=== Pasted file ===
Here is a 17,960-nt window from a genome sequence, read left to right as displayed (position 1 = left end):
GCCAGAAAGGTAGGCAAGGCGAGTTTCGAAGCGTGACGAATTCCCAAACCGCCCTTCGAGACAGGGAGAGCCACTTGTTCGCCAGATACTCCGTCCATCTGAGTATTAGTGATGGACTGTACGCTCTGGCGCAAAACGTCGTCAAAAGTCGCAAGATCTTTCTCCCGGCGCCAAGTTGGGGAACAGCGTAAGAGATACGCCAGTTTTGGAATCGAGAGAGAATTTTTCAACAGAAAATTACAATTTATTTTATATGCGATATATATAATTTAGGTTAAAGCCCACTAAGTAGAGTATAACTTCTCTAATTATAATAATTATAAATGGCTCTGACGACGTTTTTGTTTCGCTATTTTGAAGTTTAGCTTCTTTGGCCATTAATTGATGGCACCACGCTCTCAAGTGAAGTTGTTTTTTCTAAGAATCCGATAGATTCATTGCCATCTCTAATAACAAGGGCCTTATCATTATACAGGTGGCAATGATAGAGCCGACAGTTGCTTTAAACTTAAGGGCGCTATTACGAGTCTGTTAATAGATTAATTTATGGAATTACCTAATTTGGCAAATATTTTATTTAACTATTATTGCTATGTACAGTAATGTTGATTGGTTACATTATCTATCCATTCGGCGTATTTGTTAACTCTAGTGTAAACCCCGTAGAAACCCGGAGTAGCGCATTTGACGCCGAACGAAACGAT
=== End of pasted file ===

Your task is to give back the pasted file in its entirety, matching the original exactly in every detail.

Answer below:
Here is a 17,960-nt window from a genome sequence, read left to right as displayed (position 1 = left end):
GCCAGAAAGGTAGGCAAGGCGAGTTTCGAAGCGTGACGAATTCCCAAACCGCCCTTCGAGACAGGGAGAGCCACTTGTTCGCCAGATACTCCGTCCATCTGAGTATTAGTGATGGACTGTACGCTCTGGCGCAAAACGTCGTCAAAAGTCGCAAGATCTTTCTCCCGGCGCCAAGTTGGGGAACAGCGTAAGAGATACGCCAGTTTTGGAATCGAGAGAGAATTTTTCAACAGAAAATTACAATTTATTTTATATGCGATATATATAATTTAGGTTAAAGCCCACTAAGTAGAGTATAACTTCTCTAATTATAATAATTATAAATGGCTCTGACGACGTTTTTGTTTCGCTATTTTGAAGTTTAGCTTCTTTGGCCATTAATTGATGGCACCACGCTCTCAAGTGAAGTTGTTTTTTCTAAGAATCCGATAGATTCATTGCCATCTCTAATAACAAGGGCCTTATCATTATACAGGTGGCAATGATAGAGCCGACAGTTGCTTTAAACTTAAGGGCGCTATTACGAGTCTGTTAATAGATTAATTTATGGAATTACCTAATTTGGCAAATATTTTATTTAACTATTATTGCTATGTACAGTAATGTTGATTGGTTACATTATCTATCCATTCGGCGTATTTGTTAACTCTAGTGTAAACCCCGTAGAAACCCGGAGTAGCGCATTTGACGCCGAACGAAACGAT